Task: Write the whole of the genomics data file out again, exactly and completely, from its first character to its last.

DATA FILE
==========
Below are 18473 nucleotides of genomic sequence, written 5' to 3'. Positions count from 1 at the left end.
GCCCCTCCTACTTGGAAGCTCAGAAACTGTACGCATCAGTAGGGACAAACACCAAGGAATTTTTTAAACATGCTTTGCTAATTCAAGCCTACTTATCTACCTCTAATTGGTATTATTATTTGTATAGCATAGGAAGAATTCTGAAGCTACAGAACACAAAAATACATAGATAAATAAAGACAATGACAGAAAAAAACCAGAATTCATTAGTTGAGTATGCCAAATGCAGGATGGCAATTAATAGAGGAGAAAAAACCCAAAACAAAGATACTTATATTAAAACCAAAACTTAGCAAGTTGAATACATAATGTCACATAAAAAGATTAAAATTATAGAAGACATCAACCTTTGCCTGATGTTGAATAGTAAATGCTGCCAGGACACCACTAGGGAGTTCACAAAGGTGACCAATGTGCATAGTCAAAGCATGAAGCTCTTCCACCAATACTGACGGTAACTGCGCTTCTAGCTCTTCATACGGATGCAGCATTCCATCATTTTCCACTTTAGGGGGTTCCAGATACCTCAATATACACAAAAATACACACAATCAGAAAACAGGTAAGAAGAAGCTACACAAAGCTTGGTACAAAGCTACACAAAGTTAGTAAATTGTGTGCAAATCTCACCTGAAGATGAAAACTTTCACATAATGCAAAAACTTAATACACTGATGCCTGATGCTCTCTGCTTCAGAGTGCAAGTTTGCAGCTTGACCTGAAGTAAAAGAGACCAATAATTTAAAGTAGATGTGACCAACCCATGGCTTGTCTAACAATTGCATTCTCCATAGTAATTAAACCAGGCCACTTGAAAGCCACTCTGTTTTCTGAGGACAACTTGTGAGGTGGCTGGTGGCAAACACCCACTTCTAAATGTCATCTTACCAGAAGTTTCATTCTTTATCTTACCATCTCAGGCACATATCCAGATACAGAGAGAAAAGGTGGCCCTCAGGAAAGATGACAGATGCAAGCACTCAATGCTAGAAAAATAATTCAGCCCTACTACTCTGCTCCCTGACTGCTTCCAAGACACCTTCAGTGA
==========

Below are 18473 nucleotides of genomic sequence, written 5' to 3'. Positions count from 1 at the left end.
GCCCCTCCTACTTGGAAGCTCAGAAACTGTACGCATCAGTAGGGACAAACACCAAGGAATTTTTTAAACATGCTTTGCTAATTCAAGCCTACTTATCTACCTCTAATTGGTATTATTATTTGTATAGCATAGGAAGAATTCTGAAGCTACAGAACACAAAAATACATAGATAAATAAAGACAATGACAGAAAAAAACCAGAATTCATTAGTTGAGTATGCCAAATGCAGGATGGCAATTAATAGAGGAGAAAAAACCCAAAACAAAGATACTTATATTAAAACCAAAACTTAGCAAGTTGAATACATAATGTCACATAAAAAGATTAAAATTATAGAAGACATCAACCTTTGCCTGATGTTGAATAGTAAATGCTGCCAGGACACCACTAGGGAGTTCACAAAGGTGACCAATGTGCATAGTCAAAGCATGAAGCTCTTCCACCAATACTGACGGTAACTGCGCTTCTAGCTCTTCATACGGATGCAGCATTCCATCATTTTCCACTTTAGGGGGTTCCAGATACCTCAATATACACAAAAATACACACAATCAGAAAACAGGTAAGAAGAAGCTACACAAAGCTTGGTACAAAGCTACACAAAGTTAGTAAATTGTGTGCAAATCTCACCTGAAGATGAAAACTTTCACATAATGCAAAAACTTAATACACTGATGCCTGATGCTCTCTGCTTCAGAGTGCAAGTTTGCAGCTTGACCTGAAGTAAAAGAGACCAATAATTTAAAGTAGATGTGACCAACCCATGGCTTGTCTAACAATTGCATTCTCCATAGTAATTAAACCAGGCCACTTGAAAGCCACTCTGTTTTCTGAGGACAACTTGTGAGGTGGCTGGTGGCAAACACCCACTTCTAAATGTCATCTTACCAGAAGTTTCATTCTTTATCTTACCATCTCAGGCACATATCCAGATACAGAGAGAAAAGGTGGCCCTCAGGAAAGATGACAGATGCAAGCACTCAATGCTAGAAAAATAATTCAGCCCTACTACTCTGCTCCCTGACTGCTTCCAAGACACCTTCAGTGA